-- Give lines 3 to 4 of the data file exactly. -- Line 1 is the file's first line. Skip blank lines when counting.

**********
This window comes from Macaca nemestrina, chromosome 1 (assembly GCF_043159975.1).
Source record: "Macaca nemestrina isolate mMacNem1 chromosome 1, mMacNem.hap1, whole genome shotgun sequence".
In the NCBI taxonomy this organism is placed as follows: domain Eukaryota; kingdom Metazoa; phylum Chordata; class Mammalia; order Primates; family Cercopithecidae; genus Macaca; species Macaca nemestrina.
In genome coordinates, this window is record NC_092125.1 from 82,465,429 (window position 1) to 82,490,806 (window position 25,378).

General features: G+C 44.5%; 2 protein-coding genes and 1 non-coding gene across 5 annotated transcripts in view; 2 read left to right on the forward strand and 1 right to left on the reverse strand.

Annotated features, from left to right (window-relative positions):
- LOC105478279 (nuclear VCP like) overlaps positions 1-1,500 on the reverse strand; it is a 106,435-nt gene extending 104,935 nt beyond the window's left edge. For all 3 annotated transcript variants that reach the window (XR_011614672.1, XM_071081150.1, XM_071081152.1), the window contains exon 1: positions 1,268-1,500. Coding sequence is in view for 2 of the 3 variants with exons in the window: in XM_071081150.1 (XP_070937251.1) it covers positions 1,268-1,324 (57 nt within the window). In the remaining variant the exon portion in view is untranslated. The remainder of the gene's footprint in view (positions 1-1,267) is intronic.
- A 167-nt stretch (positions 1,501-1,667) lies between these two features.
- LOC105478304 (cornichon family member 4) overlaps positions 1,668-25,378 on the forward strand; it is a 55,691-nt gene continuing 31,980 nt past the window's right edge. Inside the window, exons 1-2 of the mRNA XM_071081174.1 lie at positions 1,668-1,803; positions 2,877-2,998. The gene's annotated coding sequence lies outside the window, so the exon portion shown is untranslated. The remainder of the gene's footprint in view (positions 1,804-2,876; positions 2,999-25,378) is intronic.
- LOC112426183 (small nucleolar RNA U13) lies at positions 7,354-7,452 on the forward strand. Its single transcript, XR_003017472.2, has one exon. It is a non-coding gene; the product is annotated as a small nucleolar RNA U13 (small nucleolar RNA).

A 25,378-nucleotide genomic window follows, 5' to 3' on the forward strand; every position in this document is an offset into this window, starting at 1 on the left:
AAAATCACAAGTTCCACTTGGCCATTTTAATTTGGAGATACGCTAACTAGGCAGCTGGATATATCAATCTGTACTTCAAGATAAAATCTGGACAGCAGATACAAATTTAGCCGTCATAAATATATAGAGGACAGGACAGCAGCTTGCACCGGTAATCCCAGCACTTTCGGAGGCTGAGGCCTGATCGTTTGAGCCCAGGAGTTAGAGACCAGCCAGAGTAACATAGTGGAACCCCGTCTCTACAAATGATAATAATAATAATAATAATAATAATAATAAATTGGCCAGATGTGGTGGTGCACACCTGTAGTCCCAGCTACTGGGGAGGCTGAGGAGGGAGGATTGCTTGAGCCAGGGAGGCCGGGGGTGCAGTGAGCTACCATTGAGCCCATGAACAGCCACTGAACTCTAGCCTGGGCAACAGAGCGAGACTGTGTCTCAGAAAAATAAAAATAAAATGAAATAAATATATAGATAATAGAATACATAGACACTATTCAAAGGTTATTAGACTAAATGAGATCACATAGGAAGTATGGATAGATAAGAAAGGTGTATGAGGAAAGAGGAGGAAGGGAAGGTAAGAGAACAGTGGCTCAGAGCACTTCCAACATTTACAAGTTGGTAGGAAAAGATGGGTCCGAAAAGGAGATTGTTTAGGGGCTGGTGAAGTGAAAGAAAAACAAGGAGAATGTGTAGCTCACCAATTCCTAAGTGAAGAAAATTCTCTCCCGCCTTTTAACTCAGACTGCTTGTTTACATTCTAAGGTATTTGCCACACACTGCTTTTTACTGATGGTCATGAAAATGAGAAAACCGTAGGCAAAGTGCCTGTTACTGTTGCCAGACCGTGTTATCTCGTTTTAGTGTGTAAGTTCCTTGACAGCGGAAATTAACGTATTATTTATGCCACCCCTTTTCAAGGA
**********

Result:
In the NCBI taxonomy this organism is placed as follows: domain Eukaryota; kingdom Metazoa; phylum Chordata; class Mammalia; order Primates; family Cercopithecidae; genus Macaca; species Macaca nemestrina.
In genome coordinates, this window is record NC_092125.1 from 82,465,429 (window position 1) to 82,490,806 (window position 25,378).